Guitar/Chord changes C-Am

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Relative minor Am


The change between C major and A minor (Am for short) is even easier than the change between G and Em.
Only one finger is moved between C major and Am.
This makes it very easy to remember that Am is the relative minor to C.

  Key G major
with minor parallels

From C to Am and back

From C to Am
  1. Index and middle fingers
    stay in place
  2. Ring finger under middle finger
  3. Done!
  From Am to C
  1. Index and middle fingers
    stay in place
  2. Ring finger pointing slanted upwards
  3. Done!


The 2-5-1 chord progression


In the key of G major, the chord C major is the subdominant. Am is the relative minor of C major, so Am is the relative subdominant.

The relative subdominant can be used very well as an announcer ("herald") of the exciting dominant.

Suppose a song contains the chord sequence D(7) G (dominant - tonic). In such a case, the relative subdominant Am very often announces the dominant D(7). You can gain momentum with the Am to D(7) in order to then end up at G again. So Am D(7) G.

If you count through the G major scale

1 2 3 4 5 6 7  8(=1)
G A H C D E F# G

then you will see that G is on the first degree, A (and Am) on the second degree and D on the fifth degree. The chord progression Am D(7) G is therefore a II-V-I chord progression (2-5-1 in Roman numerals). This chord progression occurs very frequently. It is also particularly popular as a final turn at the end of a verse, a chorus or at the end of a song, or as a transition from the end of a verse with Am D to the beginning of the next verse again with the tonic G. A chord progression, which leads back to the tonic, is a "turnaround". It's worth paying attention to this. It is always easier to memorize a whole standard chord progression than three seemingly independent chords. After a while, you will see and hear this II-V-I connection on your own.


Examples of a II-V-I chord progression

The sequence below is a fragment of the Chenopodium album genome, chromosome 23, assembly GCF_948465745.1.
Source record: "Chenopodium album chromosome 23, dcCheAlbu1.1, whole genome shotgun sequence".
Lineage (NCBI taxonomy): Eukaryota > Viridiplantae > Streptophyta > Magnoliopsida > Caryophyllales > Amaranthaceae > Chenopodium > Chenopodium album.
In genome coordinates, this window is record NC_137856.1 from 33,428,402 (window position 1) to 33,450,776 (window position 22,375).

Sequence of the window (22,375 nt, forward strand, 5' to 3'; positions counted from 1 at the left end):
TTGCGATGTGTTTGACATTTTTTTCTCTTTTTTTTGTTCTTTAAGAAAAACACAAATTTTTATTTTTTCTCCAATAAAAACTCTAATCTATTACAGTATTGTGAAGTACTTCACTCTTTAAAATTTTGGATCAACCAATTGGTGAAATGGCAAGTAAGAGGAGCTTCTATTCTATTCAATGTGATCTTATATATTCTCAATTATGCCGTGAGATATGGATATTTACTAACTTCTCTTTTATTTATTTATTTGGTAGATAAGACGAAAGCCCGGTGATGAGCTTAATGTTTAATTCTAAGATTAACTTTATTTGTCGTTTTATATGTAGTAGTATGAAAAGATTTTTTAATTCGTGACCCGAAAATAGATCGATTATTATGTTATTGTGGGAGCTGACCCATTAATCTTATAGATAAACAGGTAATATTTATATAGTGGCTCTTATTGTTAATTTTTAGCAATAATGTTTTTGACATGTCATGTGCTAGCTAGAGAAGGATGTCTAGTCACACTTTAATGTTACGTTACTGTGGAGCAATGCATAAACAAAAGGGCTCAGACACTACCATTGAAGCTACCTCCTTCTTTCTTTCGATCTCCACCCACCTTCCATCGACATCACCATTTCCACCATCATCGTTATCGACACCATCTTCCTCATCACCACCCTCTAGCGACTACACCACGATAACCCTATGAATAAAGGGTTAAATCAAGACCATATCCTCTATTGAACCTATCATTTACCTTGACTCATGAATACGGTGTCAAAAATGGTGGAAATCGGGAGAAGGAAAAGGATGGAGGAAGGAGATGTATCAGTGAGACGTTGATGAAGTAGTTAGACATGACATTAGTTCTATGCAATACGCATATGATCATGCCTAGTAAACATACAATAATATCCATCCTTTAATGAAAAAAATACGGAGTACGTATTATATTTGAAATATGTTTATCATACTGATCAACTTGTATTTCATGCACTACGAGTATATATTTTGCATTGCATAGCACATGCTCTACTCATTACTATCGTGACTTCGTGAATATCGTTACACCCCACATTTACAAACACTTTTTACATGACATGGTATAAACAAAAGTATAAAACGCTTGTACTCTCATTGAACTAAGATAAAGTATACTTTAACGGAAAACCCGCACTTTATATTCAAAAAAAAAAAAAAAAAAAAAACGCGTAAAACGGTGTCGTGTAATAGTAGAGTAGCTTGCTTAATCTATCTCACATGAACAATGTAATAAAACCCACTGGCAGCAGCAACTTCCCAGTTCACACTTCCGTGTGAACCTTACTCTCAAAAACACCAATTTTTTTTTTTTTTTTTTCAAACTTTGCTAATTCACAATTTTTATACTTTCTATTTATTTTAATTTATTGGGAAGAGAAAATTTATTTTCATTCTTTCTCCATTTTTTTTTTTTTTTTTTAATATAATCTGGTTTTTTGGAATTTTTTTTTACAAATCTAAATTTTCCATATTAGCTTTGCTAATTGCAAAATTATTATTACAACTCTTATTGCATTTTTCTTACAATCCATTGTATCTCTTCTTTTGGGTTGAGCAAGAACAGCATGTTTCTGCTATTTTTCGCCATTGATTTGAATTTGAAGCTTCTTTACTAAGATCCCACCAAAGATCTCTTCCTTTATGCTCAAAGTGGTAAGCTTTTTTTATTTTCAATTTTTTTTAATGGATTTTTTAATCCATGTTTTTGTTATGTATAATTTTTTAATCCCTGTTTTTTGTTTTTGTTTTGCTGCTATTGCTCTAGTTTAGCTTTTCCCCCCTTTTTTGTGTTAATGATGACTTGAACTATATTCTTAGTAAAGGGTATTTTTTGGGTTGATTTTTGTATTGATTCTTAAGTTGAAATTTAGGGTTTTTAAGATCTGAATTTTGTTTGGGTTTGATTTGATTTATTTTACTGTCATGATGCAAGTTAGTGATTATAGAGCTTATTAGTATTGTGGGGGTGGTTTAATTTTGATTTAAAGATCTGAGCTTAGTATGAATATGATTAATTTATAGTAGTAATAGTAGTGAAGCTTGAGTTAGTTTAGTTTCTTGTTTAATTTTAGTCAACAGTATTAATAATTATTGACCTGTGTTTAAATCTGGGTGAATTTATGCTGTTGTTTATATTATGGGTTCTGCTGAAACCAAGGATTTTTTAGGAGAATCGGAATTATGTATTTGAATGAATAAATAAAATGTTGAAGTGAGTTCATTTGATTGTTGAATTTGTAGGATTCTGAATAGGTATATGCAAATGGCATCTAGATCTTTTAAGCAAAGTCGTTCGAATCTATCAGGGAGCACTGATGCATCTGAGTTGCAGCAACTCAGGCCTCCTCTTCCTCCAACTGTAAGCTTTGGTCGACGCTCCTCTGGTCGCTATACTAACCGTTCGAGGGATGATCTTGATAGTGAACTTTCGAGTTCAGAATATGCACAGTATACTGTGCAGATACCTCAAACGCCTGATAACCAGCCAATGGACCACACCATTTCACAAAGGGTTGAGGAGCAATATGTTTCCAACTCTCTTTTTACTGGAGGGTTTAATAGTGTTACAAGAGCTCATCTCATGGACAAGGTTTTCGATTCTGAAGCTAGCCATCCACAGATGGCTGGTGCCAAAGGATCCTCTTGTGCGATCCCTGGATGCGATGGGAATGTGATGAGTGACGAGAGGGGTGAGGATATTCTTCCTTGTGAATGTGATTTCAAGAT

• Killed[Am]poor Laura[D]Foster. - You know you're bound to[G]die. (Tom Dooley)
  • And I[G]never will[Am]play THE WILD[D]ROVER no[G]more
  • [Am]saying SOMETHING[D]STUPID like I[G]love you
  • and I[Am]mean it from the[D]bottom of my[G]heart (I just call to say I love you)

In the last lessons you learned the chord progression G-Em-C-D. You also learned here that C major can sometimes be replaced by Am. And you learned that Am can herald the dominant D. So just try replacing the chord progression G-Em-C-D with the chord progression G-Em-Am-D. You'll find that in most cases it works without any problems, so it will be a matter of taste later on whether you use one or the other variant.

Em - Am


Even if the chord change Em Am doesn't cause any significant problems, you can practice it several times in isolation if necessary:

  1. Lift all fingers
  2. Both fingers goes simultaneously down one fret
  3. Index finger in the correct position (same like in C major)
  4. Lift all fingers
  5. Index and middle fingers goes simultaneously up one fret.


Song Examples:

  1. 500 Miles (Hedy West) (Folksong)
  2. Tom Dooley(Folksong)
  3. The Wild Rover (Irish Folk)
  4. Acres Of Clams
  5. The Raggle Taggle Gypsies
  6. YT   Into the Night (Santana feat. Chad Kroeger) //: Am C G D ://
  7. YT   Knockin' on Heaven's Door (Guns N'Roses, Bob Dylan u.a.m.) //: G D Am Am | G D C C ://
  8. YT   It never rains in southern California (Albert Hammond) mostly Am D G G in the chorus once Am D G Em (Original: Capo 2nd fret)
  9. YT   Riptide (Vance Joy) Am G C C (The intermediate section is simply left out until the F major chord)
  10. YT   What's Up (4 Non Blondes) G G Am Am C C G G (Original: Capo 2nd fret)
  11. YT   Stumblin' in (Chris Norman, Suzi Quatro) Am D G Em

Quick Chord Change
Campfire Diploma  
Jump between Em-D and Am-G
(6) Chord changes C-Am